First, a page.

Cognito has just published a research report that analyses media communications for ESG investment. We looked at how asset managers have been communicating about ESG investing over the past couple of years, how this has changed and what are some of the learnings that can be applied to communications managers at asset managers and other firms operating in the ESG landscape to maximise their impact.
The whole report is available here but in this piece I would like to focus on a single finding: the rapid rise in media coverage in ESG. In this crowded, noisy market, it’s harder than ever to stand out.
To get traction and make communications efforts go further in this communications and marketing cacophony, here are 5 learnings from our research that that can be actioned right away:
Build your story around the news agenda
Smart pitching matters. If you have good recent insights to hand, re-market the content to reporters on key dates when they will be looking for broader ESG comments – the led up to COP26 (from 1st November), World Earth Day (22nd April) and Climate Action Day (date TBC) are all good examples. Also make sure you piggyback on industry body news and views from EFAMA and Investment Association research.
Do your research to find the stories
We found that since it’s a relatively newer topic, reporters broadcast what they are looking for. Actively monitor reporters on social media to see when they are looking for ESG comment. Also think laterally about who to target, not just those with ESG or sustainability in their job titles. This is quickly becoming a sector-driven story.
ESG is also a people story
Make sure that people news, especially new appointments, beat the “so what” test. Why are they actually a good hire? Too many are heavily CV-driven and offered without context. And in a role that can lead (in times pre-Covid) to people travelling to varied places and visiting interesting companies and projects, try to show better, and more diverse pictures of fund managers and experts out and about, ideally moving away from tired head and shoulders shots.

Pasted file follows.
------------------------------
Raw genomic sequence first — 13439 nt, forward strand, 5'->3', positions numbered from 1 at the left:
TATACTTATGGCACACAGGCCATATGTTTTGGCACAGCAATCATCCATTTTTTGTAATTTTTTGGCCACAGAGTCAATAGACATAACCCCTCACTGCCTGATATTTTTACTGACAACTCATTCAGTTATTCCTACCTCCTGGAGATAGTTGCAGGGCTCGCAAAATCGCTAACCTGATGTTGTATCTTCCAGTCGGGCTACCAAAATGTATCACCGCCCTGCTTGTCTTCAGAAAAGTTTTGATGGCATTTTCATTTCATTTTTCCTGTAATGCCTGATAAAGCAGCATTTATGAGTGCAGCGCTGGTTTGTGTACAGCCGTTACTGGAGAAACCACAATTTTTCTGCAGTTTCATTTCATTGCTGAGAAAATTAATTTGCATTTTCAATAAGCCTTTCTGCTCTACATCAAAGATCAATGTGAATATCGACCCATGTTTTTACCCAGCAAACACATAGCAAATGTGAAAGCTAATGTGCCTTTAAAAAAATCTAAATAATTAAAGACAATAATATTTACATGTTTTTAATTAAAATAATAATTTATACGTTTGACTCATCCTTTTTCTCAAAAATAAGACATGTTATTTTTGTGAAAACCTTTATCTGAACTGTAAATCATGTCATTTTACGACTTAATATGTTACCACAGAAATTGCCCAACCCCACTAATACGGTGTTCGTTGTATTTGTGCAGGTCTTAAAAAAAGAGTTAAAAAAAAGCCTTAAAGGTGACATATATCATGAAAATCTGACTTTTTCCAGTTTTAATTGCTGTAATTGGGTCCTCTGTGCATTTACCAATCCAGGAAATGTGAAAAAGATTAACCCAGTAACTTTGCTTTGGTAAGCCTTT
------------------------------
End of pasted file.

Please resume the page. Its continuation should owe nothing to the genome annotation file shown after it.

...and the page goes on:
Make it an easy decision
While virtually all reporters want interviews, increasingly some want ready-to-use quotes, given limited time to file stories. Make sure that any output includes a ready-to-use spokesperson quote. Some reporters prefer this because speaking to an expert often involves the extra stage of getting “quote checks” and checking often complicated themes and topics. Be realistic about how much reporters will come to your website, and how much time they will have to digest an impact report – make the story that they need to focus on really clear.
Data is king
Journalists have differing attitudes to how they like to receive data. In general, many
larger titles want to manipulate data and use it (with citation) in their own charts,
while smaller trade titles often want clarity on what they can simply use “as is”. We suggest a data-driven approach is key, but give reporters an option of using data in different ways.
As a media topic we expect ESG to keep maturing and evolving this year, creating both opportunities and challenges when communicating.
The advent of regulations such as SFDR on 10th March, the further development of ESG strategies as a product area, and large climate events such as COP26, set a backdrop that will give savvy asset managers the perfect backdrop to achieve more recognition and brand differentiation in the months ahead.
Charlie Morrow is a director in the London office